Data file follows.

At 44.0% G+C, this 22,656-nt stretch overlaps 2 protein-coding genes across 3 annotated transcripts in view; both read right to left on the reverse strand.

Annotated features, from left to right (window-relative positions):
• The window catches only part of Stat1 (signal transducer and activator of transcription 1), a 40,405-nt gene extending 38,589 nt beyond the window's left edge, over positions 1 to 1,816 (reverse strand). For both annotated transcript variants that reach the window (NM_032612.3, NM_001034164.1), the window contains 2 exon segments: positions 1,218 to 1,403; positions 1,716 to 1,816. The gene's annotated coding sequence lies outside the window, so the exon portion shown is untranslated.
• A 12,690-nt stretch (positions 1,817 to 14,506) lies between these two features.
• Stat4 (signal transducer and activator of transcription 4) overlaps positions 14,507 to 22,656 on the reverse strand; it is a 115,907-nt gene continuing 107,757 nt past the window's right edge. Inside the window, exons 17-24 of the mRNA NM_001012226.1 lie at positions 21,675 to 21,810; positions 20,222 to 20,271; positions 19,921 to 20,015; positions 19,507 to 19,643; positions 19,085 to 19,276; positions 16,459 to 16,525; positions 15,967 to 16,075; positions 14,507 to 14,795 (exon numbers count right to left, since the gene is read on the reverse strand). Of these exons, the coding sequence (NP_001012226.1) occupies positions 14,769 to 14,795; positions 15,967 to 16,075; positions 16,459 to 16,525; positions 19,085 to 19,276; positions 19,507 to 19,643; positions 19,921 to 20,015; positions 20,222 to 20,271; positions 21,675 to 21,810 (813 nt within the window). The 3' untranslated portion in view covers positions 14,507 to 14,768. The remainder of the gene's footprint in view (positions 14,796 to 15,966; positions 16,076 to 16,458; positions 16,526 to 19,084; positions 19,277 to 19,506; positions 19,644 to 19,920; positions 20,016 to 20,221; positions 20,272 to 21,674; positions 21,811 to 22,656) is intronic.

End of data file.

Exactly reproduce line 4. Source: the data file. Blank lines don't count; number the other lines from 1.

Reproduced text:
• A 12,690-nt stretch (positions 1,817 to 14,506) lies between these two features.